“A couple of times we’ve had to turn off the mic, put on a video and introduce the next speaker,” said one lobbyist involved in conventions.

To be sure, Timmons isn’t the only firm in town that plays a top role at the conventions.

Lobbyists at The Duberstein Group share a convention tradition that began when Timmons Sr. tapped Kenneth Duberstein to help him run the 1984 Republican Convention.

This year, Henry Gandy and Dan Meyer of The Duberstein Group plan to work under Harlow at the Republican convention.

Meanwhile, Mike Berman will serve as a senior adviser for this year’s Boston convention after taking a more active role at every convention since 1976.

Because Republicans and Democrats organize their conventions differently, the lobbyists at each will have a different focus.

Republican National Committee officials hire a professional staff to handle the sticky task of assigning credentials. But they lean on Harlow and his team of volunteer lobbyists and Congressional aides to script the made-for-television event and make sure the event sticks to the schedule.

“We’re supposed to make sure that the trains run on time,” Korologos said.

“It’s a huge job from soup to nuts, selecting speakers, the convention theme, coordinating speakers, orchestrating rehearsals, scripting, speechwriting and clearing everything with the White House,” said Pat O’Donnell of Venable, who has worked on GOP conventions dating back to 1972.

“If someone was getting paid for this, they would get a million dollars for three months’ work,” O’Donnell said.

In contrast, Democratic officials rely a bit more on a group of Hollywood producers for managing the stage, while Keating and a volunteer staff of dozens of lobbyists and Congressional aides keep the cloakrooms stocked and hand out credentials.

Keating said Washington insiders are good for the job because “they know who all the players are.”

His top lieutenants this year will include Tarplin; Chuck Brain of Capitol Hill Strategies; Steve Palmer of Van Scoyoc & Associates; John Orlando of the National Association of Broadcasters; Brian Griffin of Honeywell International; and Tom Keating, his brother, a lobbyist with the OBC Group.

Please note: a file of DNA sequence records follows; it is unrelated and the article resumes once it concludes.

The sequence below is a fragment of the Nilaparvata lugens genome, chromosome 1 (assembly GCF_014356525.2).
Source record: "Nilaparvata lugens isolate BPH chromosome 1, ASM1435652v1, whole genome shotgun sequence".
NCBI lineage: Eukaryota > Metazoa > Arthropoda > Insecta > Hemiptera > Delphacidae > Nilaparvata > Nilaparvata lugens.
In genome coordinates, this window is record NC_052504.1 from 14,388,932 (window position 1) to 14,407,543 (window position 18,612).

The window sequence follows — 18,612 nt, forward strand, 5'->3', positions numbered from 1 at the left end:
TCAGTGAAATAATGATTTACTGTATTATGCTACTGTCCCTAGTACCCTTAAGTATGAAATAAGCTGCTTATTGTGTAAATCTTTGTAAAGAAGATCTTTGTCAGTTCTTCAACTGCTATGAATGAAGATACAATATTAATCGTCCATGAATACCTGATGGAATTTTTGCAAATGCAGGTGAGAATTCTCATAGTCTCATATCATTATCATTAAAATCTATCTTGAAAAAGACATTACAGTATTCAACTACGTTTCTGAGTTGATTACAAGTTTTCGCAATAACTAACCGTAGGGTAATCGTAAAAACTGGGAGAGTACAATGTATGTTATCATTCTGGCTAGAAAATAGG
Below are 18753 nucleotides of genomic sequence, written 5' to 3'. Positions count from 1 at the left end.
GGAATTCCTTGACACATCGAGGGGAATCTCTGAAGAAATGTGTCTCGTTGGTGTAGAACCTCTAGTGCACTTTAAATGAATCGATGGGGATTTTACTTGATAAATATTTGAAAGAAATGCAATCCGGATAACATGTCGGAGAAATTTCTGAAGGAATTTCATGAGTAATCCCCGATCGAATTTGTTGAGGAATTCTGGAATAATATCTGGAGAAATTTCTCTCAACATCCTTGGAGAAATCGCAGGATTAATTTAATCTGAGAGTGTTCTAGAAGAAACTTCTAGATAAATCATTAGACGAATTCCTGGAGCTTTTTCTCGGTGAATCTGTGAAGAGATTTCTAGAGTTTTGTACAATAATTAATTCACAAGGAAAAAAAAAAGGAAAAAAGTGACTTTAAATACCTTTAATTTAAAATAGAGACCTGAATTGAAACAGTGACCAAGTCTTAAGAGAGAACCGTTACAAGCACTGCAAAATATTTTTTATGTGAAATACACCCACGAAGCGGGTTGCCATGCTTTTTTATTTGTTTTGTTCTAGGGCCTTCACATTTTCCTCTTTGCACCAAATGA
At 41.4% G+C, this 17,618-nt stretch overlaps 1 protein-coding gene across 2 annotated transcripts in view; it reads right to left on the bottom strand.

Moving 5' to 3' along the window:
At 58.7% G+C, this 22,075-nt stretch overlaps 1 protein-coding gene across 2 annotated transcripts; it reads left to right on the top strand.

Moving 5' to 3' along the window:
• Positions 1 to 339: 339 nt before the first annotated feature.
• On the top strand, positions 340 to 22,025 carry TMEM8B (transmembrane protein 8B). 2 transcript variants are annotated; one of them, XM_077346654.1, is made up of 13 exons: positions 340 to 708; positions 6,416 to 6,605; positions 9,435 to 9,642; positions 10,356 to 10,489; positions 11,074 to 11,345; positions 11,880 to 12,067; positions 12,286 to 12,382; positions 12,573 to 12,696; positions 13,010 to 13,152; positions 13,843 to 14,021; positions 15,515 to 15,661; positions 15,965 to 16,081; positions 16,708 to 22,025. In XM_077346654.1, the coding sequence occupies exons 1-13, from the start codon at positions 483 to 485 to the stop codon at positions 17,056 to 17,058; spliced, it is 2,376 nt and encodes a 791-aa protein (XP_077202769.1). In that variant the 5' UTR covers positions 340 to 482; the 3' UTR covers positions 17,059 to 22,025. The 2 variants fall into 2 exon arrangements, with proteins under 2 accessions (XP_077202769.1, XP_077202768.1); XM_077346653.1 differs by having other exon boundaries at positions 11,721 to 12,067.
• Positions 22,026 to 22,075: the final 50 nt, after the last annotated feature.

Harlow’s senior staff includes Timmons Jr.; O’Donnell; Kelliher; Ed Ingle of Microsoft; Pam Turner, a former National Cable and Telecommunications Association lobbyist now with the Department of Homeland Security; Gary Andres of the Dutko Group; and Bob McKernan of Edelman.

Timmons Sr. and Duberstein have since retired from the convention business, though each will advise Harlow and his staff.

Timmons Sr. founded Timmons & Co. with Korologos in 1975 when they left the White House legislative affairs office in the Ford administration.

The firm started with 10 clients and charged a flat $100,000 annual fee. (Today, the firm has twice as many clients and its retainer — now $360,000 — has grown a bit less than inflation.)

The firm is now run by the 55-year-old Harlow, who began studying for his current role more than a decade ago when he helped out Cavaney.

Harlow grew up playing in the White House when his father, the legendary Republican operative Bryce Harlow, started the first White House legislative affairs office for then-President Dwight D. Eisenhower.

Harlow’s father worked his first convention in 1956 and played a central role in GOP conventions until 1980, when he helped broker the deal that put former rivals Ford and Reagan side by side on stage.